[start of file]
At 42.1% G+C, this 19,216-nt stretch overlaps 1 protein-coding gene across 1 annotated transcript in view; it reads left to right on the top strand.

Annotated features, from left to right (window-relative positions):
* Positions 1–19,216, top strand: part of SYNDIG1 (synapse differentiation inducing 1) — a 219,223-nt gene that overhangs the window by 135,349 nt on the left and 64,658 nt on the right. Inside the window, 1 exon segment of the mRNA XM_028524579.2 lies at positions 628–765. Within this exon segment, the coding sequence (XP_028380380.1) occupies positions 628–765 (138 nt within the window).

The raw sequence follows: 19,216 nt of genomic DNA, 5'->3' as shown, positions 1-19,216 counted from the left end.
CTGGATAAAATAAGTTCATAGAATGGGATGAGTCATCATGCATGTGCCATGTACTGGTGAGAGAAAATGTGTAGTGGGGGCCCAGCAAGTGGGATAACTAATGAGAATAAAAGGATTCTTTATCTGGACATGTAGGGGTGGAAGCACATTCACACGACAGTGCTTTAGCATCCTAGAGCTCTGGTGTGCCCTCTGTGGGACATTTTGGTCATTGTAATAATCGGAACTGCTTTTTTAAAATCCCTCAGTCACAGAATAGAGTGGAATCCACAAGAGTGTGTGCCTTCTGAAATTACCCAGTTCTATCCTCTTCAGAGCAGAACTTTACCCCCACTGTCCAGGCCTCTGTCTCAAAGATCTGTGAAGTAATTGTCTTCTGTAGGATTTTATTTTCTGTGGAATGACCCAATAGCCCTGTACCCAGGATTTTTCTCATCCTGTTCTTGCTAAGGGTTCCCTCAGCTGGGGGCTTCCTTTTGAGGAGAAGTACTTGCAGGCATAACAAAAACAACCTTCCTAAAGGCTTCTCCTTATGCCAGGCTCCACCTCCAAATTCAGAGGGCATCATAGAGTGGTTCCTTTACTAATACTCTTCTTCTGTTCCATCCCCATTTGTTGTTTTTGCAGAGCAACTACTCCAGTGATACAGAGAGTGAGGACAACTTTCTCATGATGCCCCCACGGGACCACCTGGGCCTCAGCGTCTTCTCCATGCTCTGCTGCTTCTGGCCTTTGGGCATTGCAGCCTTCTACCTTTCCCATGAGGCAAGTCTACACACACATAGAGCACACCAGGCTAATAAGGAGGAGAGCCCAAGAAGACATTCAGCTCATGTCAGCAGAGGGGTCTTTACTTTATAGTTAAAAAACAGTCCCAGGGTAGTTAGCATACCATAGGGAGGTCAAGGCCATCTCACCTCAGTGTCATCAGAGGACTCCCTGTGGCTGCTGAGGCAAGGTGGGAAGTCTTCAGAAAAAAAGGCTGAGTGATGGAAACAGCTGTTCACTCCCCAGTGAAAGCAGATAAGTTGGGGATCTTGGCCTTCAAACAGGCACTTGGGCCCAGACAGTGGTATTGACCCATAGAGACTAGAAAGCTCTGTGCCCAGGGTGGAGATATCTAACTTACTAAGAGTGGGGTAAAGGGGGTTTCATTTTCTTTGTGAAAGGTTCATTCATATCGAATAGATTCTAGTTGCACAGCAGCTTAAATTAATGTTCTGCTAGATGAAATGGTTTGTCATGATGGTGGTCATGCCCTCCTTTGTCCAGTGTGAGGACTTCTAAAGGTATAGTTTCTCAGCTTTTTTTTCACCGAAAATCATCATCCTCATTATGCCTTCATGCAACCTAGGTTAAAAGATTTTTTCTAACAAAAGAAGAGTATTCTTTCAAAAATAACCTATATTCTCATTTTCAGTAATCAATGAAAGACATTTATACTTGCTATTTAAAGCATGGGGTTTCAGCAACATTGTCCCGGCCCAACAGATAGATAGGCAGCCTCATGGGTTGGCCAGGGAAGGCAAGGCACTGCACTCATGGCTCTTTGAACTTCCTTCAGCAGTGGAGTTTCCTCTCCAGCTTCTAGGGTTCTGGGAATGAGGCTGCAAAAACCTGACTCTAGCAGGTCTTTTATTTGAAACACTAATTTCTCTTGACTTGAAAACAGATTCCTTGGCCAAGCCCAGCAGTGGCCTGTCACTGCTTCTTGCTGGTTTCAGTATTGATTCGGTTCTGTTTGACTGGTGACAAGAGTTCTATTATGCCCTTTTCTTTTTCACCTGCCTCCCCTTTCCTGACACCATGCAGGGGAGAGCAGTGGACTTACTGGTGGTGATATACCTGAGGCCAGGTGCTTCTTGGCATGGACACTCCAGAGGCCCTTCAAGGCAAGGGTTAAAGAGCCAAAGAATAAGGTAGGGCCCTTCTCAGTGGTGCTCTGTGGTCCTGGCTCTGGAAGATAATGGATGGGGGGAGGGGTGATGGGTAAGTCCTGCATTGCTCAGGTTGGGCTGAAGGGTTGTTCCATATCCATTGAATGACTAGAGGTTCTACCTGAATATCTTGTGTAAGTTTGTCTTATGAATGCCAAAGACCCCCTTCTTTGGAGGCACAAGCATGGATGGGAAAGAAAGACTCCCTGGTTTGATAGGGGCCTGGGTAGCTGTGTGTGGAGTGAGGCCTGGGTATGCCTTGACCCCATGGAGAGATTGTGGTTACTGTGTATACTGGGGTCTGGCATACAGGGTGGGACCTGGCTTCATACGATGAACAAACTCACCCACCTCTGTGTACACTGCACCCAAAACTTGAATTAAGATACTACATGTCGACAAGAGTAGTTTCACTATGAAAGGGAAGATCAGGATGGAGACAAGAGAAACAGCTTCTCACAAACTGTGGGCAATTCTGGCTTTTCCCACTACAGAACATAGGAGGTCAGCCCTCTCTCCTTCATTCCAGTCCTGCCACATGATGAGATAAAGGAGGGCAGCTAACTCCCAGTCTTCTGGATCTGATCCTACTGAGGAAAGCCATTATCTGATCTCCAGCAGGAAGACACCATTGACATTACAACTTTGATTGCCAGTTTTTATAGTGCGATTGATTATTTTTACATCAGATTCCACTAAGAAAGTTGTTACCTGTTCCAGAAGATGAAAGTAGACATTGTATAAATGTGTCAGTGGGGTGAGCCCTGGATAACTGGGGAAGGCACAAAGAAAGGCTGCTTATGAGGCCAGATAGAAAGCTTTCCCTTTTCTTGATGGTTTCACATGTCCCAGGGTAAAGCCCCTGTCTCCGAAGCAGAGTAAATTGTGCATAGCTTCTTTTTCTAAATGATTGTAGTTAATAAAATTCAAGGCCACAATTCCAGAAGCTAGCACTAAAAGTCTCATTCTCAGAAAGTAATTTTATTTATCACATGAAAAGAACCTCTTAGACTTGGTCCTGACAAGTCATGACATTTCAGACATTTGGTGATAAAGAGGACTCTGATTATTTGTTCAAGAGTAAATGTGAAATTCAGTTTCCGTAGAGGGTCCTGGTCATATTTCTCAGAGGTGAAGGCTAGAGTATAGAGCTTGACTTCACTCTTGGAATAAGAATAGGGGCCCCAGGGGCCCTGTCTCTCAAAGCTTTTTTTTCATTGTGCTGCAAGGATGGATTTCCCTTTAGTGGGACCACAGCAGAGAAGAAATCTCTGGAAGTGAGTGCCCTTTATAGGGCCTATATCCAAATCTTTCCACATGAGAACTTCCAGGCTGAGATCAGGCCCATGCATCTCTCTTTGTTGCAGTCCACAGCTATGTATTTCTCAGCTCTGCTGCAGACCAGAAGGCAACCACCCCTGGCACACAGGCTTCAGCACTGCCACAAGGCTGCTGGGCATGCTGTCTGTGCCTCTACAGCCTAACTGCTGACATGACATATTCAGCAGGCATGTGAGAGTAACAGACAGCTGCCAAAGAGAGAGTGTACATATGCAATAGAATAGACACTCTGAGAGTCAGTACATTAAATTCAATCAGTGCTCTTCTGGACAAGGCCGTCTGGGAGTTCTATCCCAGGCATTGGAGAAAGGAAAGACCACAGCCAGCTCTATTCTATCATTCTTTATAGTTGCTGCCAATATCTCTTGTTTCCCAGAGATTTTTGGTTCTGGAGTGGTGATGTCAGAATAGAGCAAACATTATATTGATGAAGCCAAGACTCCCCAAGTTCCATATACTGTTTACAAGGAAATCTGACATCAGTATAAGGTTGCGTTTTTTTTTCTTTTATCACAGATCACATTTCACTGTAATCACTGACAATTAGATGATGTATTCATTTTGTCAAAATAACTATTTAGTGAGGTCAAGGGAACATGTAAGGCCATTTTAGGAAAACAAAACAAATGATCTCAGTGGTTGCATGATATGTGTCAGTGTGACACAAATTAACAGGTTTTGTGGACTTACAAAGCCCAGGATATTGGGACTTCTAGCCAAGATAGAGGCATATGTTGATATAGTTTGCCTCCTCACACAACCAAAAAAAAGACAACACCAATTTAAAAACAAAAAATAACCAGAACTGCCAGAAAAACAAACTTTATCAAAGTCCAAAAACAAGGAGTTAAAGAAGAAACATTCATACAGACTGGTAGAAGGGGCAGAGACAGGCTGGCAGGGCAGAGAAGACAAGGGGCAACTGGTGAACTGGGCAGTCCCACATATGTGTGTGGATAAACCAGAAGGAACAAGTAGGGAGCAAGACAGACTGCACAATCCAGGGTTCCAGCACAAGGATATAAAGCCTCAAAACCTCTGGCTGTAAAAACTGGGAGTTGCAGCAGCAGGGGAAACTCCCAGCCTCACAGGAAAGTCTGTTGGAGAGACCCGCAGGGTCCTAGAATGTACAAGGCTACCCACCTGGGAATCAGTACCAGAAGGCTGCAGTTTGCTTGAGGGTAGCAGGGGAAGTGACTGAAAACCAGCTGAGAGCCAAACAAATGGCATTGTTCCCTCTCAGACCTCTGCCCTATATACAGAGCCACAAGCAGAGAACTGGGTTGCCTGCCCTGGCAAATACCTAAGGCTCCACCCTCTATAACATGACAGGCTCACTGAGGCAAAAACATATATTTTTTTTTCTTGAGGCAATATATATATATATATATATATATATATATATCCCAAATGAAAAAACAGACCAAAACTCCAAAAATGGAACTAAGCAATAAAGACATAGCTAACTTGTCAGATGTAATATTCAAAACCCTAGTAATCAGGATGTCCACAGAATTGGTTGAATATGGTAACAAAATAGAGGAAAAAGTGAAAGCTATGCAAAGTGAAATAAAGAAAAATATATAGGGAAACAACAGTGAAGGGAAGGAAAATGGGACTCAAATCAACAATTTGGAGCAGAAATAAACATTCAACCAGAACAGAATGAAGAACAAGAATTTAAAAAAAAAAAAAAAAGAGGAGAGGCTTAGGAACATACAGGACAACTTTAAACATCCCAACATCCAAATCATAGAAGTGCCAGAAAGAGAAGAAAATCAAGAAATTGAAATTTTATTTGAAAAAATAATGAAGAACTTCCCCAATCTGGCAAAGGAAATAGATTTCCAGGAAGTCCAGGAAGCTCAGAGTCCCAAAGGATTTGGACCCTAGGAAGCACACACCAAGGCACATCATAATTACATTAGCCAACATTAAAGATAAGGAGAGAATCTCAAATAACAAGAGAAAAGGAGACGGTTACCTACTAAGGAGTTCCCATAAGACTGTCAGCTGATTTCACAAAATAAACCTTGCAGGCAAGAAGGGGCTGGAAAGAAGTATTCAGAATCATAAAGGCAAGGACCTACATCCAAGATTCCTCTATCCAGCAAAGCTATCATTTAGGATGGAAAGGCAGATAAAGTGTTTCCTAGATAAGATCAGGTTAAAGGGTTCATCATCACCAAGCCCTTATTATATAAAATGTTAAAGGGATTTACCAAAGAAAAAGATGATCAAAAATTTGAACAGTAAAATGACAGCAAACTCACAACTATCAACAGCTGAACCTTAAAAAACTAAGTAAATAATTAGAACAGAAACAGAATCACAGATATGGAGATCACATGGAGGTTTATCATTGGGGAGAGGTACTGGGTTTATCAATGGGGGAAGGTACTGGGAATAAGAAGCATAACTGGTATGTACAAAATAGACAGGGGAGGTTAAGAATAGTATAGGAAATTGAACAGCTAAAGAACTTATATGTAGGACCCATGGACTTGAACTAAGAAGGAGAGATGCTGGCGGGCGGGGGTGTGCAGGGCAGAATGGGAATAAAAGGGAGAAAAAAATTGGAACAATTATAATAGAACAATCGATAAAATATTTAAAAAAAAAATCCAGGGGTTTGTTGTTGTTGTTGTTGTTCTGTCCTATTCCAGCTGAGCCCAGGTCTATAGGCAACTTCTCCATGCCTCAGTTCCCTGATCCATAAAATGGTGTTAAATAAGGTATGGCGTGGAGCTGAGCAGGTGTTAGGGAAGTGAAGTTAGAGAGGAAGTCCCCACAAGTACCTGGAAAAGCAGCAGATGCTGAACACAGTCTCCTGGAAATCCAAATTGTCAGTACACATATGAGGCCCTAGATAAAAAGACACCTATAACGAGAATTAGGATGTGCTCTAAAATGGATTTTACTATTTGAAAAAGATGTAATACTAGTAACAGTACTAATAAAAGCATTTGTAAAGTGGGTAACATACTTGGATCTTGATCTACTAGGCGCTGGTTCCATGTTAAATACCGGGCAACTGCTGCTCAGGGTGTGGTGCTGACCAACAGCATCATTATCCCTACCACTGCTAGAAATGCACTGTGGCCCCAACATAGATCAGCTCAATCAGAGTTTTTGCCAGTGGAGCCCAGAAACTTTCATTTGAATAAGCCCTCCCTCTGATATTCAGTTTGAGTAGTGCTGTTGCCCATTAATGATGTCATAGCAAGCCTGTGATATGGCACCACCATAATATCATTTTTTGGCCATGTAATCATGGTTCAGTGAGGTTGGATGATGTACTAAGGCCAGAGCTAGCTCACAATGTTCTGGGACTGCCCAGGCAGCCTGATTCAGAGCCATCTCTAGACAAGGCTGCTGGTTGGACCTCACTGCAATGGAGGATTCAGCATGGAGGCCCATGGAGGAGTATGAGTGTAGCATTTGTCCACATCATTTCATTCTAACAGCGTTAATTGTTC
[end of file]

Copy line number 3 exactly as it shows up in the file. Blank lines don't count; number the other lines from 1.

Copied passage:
* Positions 1–19,216, top strand: part of SYNDIG1 (synapse differentiation inducing 1) — a 219,223-nt gene that overhangs the window by 135,349 nt on the left and 64,658 nt on the right. Inside the window, 1 exon segment of the mRNA XM_028524579.2 lies at positions 628–765. Within this exon segment, the coding sequence (XP_028380380.1) occupies positions 628–765 (138 nt within the window).